The first step is to rest your arm and take anti-inflammatories. Hold a cold compress against your elbow for a few minutes every day. Your GP may also prescribe a cortisone (steroid) injection. Alternatively, blood-based injections help repair the damaged tendon and may provide a longer lasting solution to the problem than cortisone. Physiotherapy may also be recommended. Surgery to remove the damaged part of the tendon is reserved for severe cases. Mr Joideep Phadnis, Consultant Orthopaedic Surgeon and Specialist Shoulder & Elbow Surgeon
Arthritis in the Hands
Osteoarthritis in the thumb is the most common form of arthritis that affects the hand, and women are more likely to get it than men. It is particularly common among manual workers, and symptoms tends to start in later life, around the age of 60-plus. The pain, stiffness and swelling extend to where the thumb joins the wrist and can decrease your grip strength and affect your ability to do even simple tasks like turning a door knob.
Dietary supplements such as Glucosamine and fish oils may help, and hand exercises can improve the range of movement. Ice the joint to ease pain and take anti-inflammatories such as ibuprofen. Your doctor may prescribe a steroid injection, or recommend a thumb splint which will help decrease pain, encourage the correct position for your thumb, and rest the joint, especially at night. For more severe cases, surgery includes replacing the thumb joint with a plastic joint to give flexibility. Mr Chris Williams, Consultant Orthopaedic Hand surgeon
Are you the one in 10 women affected by endometriosis, the commonest cause of pelvic pain? This disease causes heavy periods, and affects the bowel and bladder, making it painful to go to the toilet. And it can also reduce your chances of getting pregnant.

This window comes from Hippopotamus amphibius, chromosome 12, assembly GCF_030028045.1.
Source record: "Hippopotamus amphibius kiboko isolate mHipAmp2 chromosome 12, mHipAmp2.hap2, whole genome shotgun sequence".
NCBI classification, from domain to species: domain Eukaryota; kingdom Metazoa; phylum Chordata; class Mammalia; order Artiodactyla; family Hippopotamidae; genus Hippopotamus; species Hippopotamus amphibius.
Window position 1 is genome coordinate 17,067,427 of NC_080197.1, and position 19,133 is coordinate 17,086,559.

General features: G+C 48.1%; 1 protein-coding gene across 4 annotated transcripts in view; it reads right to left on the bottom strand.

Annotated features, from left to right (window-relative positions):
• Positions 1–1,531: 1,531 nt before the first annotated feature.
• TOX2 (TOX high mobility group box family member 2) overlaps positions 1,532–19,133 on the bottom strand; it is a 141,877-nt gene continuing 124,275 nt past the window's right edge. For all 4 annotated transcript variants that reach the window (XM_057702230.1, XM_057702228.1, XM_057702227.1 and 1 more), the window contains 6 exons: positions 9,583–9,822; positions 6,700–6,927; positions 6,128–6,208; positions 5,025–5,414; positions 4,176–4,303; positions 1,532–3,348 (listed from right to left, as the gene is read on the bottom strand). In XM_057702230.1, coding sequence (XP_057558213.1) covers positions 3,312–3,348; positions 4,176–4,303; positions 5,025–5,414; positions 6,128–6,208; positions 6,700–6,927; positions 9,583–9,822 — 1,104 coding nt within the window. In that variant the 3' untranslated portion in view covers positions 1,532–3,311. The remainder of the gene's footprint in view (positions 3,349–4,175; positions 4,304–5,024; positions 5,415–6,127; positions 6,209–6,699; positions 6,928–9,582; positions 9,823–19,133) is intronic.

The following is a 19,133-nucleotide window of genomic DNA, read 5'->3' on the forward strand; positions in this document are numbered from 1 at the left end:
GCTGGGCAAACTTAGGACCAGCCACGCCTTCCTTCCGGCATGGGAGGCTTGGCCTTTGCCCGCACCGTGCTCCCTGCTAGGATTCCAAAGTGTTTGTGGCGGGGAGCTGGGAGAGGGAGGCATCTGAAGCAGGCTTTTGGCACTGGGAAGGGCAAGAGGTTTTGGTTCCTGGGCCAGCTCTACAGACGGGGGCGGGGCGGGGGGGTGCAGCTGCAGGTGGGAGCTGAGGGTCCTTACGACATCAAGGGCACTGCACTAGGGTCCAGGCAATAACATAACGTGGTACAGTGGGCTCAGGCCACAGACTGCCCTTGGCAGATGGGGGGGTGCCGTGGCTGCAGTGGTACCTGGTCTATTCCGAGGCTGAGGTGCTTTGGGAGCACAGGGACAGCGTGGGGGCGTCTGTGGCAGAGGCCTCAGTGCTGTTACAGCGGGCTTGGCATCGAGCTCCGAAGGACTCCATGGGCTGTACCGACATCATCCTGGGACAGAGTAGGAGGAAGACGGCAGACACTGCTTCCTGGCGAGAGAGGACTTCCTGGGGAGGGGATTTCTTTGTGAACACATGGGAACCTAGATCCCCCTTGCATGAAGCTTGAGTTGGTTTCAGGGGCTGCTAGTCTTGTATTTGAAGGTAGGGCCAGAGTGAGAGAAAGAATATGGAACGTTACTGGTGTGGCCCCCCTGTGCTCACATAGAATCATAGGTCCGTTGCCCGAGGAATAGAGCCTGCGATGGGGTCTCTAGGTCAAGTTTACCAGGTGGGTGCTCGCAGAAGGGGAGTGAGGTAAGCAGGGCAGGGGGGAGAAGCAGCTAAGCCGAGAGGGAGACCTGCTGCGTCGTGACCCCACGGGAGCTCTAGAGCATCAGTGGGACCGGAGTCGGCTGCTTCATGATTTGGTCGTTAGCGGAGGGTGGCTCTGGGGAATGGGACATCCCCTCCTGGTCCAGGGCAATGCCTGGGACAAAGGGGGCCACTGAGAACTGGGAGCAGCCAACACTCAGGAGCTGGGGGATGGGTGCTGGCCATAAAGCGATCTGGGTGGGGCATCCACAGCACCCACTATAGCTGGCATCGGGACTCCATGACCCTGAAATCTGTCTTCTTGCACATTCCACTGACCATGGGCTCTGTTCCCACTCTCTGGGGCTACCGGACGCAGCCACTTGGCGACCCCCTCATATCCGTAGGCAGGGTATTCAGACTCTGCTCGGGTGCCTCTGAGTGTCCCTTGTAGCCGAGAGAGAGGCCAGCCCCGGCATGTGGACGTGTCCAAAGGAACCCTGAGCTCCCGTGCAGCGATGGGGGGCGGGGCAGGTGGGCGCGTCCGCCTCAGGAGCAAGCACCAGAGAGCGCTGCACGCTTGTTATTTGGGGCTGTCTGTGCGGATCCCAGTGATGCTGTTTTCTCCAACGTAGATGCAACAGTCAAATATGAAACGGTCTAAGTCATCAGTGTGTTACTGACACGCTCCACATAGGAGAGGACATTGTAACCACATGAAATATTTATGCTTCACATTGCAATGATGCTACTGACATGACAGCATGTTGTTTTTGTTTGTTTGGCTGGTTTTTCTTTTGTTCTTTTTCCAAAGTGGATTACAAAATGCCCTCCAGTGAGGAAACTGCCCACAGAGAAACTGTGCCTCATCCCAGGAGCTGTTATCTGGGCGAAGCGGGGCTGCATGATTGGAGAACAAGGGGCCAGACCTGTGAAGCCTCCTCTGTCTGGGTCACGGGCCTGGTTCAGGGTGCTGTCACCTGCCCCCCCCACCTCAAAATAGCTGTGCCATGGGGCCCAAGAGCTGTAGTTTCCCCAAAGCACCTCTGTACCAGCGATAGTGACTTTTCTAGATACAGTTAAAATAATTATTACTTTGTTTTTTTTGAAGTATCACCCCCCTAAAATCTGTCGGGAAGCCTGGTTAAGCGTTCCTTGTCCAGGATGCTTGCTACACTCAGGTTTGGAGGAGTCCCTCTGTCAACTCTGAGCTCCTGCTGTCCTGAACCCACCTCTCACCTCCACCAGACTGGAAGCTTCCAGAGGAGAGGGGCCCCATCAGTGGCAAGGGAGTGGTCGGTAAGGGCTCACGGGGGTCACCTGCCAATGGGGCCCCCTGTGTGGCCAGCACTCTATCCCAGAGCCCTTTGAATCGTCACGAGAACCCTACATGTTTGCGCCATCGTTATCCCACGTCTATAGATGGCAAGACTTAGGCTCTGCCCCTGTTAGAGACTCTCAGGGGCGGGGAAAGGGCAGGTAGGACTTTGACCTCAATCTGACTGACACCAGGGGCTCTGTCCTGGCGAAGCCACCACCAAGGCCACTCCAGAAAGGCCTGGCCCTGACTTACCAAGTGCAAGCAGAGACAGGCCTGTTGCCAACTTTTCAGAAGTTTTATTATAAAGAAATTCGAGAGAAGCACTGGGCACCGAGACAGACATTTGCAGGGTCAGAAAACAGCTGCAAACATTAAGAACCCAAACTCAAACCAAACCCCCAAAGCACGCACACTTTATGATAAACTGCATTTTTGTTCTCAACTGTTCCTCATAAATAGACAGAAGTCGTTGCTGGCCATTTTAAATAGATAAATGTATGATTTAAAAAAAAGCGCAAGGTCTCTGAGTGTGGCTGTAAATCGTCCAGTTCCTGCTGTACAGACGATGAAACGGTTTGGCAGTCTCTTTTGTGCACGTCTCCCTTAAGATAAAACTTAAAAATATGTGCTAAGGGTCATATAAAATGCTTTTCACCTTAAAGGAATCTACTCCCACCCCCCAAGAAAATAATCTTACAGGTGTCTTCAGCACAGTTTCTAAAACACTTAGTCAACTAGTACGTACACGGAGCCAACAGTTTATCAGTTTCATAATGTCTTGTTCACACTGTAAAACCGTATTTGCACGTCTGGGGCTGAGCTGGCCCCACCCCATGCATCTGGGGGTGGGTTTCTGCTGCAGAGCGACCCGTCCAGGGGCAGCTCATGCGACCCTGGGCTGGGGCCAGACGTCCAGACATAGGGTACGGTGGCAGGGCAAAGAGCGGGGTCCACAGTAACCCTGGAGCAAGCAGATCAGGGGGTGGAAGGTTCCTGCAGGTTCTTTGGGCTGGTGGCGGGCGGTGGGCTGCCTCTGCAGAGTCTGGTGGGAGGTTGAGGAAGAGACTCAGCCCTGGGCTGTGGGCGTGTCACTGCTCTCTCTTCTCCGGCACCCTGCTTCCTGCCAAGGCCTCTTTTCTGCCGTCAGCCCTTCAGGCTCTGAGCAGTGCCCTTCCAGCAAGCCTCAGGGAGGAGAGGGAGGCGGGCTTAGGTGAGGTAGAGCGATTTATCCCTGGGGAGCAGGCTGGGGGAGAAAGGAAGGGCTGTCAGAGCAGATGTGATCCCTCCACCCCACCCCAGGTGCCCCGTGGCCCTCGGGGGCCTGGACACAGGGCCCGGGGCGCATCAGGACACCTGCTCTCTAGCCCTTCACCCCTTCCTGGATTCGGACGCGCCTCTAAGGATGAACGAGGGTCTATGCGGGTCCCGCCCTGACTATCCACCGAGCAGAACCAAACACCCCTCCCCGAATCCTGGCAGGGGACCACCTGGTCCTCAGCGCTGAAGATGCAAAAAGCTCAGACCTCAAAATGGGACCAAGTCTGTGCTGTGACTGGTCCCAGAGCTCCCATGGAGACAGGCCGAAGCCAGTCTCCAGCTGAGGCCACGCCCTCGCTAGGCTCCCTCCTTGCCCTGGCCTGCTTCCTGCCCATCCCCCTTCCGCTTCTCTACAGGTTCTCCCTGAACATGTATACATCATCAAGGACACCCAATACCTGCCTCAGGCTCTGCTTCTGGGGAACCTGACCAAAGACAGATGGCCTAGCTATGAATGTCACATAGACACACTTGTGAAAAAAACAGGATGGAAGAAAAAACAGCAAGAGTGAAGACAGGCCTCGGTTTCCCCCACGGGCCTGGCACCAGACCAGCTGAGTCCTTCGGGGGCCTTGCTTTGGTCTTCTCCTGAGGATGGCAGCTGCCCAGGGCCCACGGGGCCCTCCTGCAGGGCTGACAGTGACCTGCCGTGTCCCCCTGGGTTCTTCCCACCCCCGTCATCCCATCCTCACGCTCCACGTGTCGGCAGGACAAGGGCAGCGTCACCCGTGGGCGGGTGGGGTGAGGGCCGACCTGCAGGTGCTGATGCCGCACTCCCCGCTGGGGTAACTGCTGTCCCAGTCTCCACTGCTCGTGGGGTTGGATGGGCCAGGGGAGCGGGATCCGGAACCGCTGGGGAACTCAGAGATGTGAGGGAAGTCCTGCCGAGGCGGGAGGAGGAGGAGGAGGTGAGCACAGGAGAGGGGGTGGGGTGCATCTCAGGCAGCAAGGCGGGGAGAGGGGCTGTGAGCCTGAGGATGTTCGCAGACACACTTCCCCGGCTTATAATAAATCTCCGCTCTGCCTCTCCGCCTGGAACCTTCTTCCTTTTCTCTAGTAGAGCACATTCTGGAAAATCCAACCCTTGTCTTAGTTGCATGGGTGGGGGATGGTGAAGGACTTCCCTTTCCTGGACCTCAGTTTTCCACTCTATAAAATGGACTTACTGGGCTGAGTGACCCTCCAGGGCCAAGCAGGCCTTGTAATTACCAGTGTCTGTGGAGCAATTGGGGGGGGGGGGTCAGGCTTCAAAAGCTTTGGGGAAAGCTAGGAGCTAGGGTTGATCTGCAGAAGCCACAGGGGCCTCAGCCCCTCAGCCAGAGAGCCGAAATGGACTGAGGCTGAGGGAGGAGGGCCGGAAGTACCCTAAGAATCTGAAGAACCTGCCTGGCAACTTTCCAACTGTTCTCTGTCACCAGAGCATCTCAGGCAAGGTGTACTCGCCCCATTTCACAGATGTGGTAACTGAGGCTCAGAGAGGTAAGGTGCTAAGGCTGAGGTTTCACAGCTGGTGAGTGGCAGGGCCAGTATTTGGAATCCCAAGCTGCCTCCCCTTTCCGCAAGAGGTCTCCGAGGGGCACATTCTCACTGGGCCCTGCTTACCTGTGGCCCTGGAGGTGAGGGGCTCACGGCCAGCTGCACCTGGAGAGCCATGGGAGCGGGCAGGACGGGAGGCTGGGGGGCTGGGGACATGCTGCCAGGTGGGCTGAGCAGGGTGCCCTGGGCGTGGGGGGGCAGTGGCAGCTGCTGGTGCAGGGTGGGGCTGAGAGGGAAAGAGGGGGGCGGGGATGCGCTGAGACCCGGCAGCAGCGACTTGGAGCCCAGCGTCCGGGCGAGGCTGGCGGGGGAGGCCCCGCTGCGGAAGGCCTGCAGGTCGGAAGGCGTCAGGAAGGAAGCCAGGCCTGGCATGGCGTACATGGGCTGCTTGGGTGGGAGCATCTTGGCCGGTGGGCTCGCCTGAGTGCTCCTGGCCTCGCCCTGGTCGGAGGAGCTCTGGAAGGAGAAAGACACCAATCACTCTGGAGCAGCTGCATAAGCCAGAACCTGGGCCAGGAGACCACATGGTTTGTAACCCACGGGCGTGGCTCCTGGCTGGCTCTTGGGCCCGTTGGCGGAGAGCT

Often women put off going to the doctor because they think the symptoms are normal. It is also difficult to diagnose, and there is often a long delay between a woman going to a doctor about her symptoms and being diagnosed – up to six years on average. An ultrasound examination or laparoscopy, where a small telescope is inserted into the tummy, will confirm a diagnosis of endometriosis.
Regular exercise and switching to a healthy balanced diet can help. Treatments can include the ordinary contraceptive pill or progesterone hormone to help with pain. For women with moderate to severe symptoms, or who are trying to become pregnant, keyhole surgery usually offers the best results in terms of pain relief and enhanced fertility. Mr James English, Consultant Gynaecologist
Anyone who has ever experienced sciatica knows how agonising it can be and how it can impact on daily life, even affecting their ability to work (5 million working days a year are lost to back pain). Pain radiates down the lower back into the buttocks, back of the legs to the feet, and it can cause numbness.
It is due to compression of the sciatic nerve in the spine, most commonly caused by a prolapsed disc. In most cases, symptoms will improve with rest, painkillers and time. Use hot and cold packs on the lower spine and try stretching exercises. Avoid lying or sitting for too long as this can worsen the condition.
For persistent sciatica, a nerve root block, injected under X-ray guidance, can reduce the painful inflammation. If this doesn’t help, surgery may be necessary. This involves removal of the disc prolapse which is compressing the affected nerve root. It can be done minimally invasively and usually involves a one-night stay in hospital. Mr Shuaib Karmani, Consultant Orthopaedic Spinal Surgeon